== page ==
The Last to Know
Last night I returned to Beirut after a lovely and relaxing triathlon weekend in Batroun to some frantic tweets from my students wanting to know if we had school the next day or not.
I contacted one of my Lebanese friends from work to find out what she knew about this vague understanding of my seventh grader. She told me that there was “spillover” from the recent events in Tripoli and that the Minister of Education had announced that there was no school but then had taken that statement back shortly after.
I went to bed feeling quite confident that there would be school the next day as the school tends to only shut down if absolutely required.
With no word of a school closure in the morning, I walked to school and ran into a colleague of mine who’s much better informed about situations like this. He filled me in on the gist of what was going on. We both noticed that the roads were very quiet compared to a normal weekday morning. There were almost no cars on the roads heading towards school as there usually are. At school, another foreign teacher at my school had also noticed the quiet streets but had no idea anything was going on and wondered if his watch was wrong. Another colleague laughed and said, “Oh, you didn’t know anything was happening? You’re funny.” But this is how it is. As foreigners who don’t watch the local Arabic news channels we’re the last to know everything. (Similarly, when my half marathon in Tripoli was canceled last Sunday, it was a Lebanese friend who alerted me on Facebook. I would have been on the Corniche ready to meet the other runners for the bus at 5:30 am!)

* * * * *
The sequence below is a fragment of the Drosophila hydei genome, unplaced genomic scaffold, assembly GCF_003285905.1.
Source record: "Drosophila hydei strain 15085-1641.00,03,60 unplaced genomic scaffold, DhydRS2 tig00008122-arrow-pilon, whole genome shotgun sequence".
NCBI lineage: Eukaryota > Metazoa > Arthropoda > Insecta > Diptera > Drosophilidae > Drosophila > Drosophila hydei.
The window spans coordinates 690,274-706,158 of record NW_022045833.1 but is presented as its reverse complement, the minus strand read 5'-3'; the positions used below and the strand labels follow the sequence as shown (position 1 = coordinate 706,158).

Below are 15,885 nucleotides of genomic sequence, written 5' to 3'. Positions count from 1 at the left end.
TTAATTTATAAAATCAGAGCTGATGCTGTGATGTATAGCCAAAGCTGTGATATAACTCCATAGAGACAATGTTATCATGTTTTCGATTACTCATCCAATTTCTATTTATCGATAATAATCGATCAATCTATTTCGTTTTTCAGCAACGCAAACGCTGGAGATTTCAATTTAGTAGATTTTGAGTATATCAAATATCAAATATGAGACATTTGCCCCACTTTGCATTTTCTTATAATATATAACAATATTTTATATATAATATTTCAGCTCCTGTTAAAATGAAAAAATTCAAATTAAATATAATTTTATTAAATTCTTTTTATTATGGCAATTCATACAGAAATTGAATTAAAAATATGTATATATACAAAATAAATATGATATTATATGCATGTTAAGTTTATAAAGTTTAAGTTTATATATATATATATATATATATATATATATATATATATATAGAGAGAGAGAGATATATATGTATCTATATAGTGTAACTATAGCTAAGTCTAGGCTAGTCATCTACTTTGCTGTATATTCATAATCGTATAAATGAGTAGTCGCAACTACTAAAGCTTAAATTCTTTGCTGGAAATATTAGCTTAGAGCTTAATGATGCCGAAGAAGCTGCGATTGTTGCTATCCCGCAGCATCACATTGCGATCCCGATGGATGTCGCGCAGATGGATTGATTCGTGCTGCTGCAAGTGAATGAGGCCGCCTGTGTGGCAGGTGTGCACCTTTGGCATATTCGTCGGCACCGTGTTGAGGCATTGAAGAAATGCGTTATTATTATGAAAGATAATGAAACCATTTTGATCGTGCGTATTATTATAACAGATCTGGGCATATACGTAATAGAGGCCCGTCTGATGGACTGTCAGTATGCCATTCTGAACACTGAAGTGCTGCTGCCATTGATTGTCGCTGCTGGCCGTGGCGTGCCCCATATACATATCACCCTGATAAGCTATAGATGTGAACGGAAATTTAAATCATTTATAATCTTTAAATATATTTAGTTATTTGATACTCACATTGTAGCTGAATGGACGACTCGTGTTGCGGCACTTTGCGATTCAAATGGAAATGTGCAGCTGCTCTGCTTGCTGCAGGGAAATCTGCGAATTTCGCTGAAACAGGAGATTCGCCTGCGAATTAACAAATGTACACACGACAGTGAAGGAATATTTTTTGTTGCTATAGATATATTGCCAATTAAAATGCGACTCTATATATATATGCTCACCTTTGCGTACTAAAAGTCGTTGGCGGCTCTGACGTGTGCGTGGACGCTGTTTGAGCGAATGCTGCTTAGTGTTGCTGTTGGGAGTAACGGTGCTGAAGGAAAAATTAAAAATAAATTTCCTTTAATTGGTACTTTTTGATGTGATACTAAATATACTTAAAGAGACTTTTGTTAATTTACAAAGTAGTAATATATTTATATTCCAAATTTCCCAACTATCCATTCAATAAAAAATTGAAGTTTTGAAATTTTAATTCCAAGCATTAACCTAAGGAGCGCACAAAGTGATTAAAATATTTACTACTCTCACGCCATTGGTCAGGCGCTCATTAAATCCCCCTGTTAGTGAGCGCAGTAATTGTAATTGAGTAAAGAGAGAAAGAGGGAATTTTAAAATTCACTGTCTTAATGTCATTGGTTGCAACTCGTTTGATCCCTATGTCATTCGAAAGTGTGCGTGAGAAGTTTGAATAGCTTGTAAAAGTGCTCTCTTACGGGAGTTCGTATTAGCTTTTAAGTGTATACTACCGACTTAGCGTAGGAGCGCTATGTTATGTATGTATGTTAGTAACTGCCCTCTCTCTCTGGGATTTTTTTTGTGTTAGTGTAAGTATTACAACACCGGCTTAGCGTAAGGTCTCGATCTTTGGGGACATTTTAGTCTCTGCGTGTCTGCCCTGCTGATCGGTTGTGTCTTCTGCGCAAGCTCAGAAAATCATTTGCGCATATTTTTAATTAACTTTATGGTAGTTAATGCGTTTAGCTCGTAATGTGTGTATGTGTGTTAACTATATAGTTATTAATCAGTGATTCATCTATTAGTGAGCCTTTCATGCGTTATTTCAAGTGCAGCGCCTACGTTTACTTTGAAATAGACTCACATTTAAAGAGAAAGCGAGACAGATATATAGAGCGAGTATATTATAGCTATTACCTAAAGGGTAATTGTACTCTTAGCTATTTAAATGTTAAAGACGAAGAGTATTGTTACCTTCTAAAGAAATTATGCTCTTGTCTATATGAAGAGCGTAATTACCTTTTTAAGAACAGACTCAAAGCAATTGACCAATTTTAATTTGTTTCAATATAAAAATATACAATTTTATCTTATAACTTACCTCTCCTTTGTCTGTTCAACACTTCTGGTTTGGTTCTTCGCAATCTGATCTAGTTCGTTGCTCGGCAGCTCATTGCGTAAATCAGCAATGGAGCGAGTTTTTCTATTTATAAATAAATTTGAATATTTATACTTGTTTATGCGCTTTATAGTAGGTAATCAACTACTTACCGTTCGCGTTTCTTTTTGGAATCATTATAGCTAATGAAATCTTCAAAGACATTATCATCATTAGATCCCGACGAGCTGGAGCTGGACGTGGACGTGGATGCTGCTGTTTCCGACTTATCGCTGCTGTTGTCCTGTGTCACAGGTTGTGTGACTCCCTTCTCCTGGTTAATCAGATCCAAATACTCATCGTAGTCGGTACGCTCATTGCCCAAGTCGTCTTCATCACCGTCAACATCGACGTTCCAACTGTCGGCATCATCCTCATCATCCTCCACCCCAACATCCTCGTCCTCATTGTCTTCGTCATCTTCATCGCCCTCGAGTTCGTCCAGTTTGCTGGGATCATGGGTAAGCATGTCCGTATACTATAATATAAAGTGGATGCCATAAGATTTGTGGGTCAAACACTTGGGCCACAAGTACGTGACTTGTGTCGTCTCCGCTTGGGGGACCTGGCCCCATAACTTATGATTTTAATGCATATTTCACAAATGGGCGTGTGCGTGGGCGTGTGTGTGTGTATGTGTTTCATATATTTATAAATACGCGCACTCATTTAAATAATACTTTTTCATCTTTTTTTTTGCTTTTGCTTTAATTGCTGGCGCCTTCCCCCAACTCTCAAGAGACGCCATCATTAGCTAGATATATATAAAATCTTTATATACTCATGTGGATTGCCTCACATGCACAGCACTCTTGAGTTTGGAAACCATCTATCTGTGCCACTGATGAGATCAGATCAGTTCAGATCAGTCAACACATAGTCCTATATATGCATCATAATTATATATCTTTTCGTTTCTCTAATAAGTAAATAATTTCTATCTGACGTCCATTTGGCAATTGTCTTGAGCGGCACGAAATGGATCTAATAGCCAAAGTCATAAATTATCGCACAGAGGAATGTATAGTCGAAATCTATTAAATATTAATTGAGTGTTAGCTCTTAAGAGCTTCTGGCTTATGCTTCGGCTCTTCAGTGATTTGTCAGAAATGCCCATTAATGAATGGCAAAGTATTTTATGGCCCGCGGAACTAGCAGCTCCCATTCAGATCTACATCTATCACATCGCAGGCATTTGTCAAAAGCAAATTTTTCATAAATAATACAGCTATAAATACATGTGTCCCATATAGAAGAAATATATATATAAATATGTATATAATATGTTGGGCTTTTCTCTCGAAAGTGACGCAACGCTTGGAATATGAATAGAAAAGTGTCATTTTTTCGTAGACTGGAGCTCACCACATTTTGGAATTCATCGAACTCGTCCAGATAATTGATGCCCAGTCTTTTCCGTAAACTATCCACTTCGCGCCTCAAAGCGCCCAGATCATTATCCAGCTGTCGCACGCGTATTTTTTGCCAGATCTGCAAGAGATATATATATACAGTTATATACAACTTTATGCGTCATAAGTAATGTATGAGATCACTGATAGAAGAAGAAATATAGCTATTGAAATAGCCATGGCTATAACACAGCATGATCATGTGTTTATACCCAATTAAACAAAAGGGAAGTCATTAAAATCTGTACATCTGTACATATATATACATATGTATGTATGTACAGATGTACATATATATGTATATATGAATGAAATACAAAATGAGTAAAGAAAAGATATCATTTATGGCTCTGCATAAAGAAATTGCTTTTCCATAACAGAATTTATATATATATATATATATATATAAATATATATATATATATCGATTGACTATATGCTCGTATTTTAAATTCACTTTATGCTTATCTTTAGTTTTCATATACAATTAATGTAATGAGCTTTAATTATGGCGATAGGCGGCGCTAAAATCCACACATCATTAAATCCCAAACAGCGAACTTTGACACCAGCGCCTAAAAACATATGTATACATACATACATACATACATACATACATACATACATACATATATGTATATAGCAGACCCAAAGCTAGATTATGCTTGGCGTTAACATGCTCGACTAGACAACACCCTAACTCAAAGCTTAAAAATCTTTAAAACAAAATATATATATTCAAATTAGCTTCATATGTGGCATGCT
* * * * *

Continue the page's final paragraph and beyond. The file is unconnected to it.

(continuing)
School was pretty normal in the morning, in my classes at least. I had three absences in first period which is abnormal but not disruptive. My classes later in the day had less and less students as parents came to pick them up throughout the day, much like on the “Day of Anger” last January. The problem was really exacerbated though by students calling home to tell their parents to come and pick them up because many students were absent and “we weren’t doing anything” in class. Well, the more students that went home, the harder it got to actually teach anything! I managed to teach a lesson with all of my classes though, and when the others return tomorrow they’ll be able to catch up without a problem.
As for the neighborhood, it seemed pretty normal. Shops were open, people were out and about, and there was plenty of honking, so basically, business as usual. No photos of an empty Hamra Street today.
Here’s hoping tomorrow is a normal day because we have Term 3 to finish, finals to prepare for, and then summer vacation to get to! As much fun as it is to have an unexpected day off, it’s not so much fun when it comes at the expense of the stability of the country.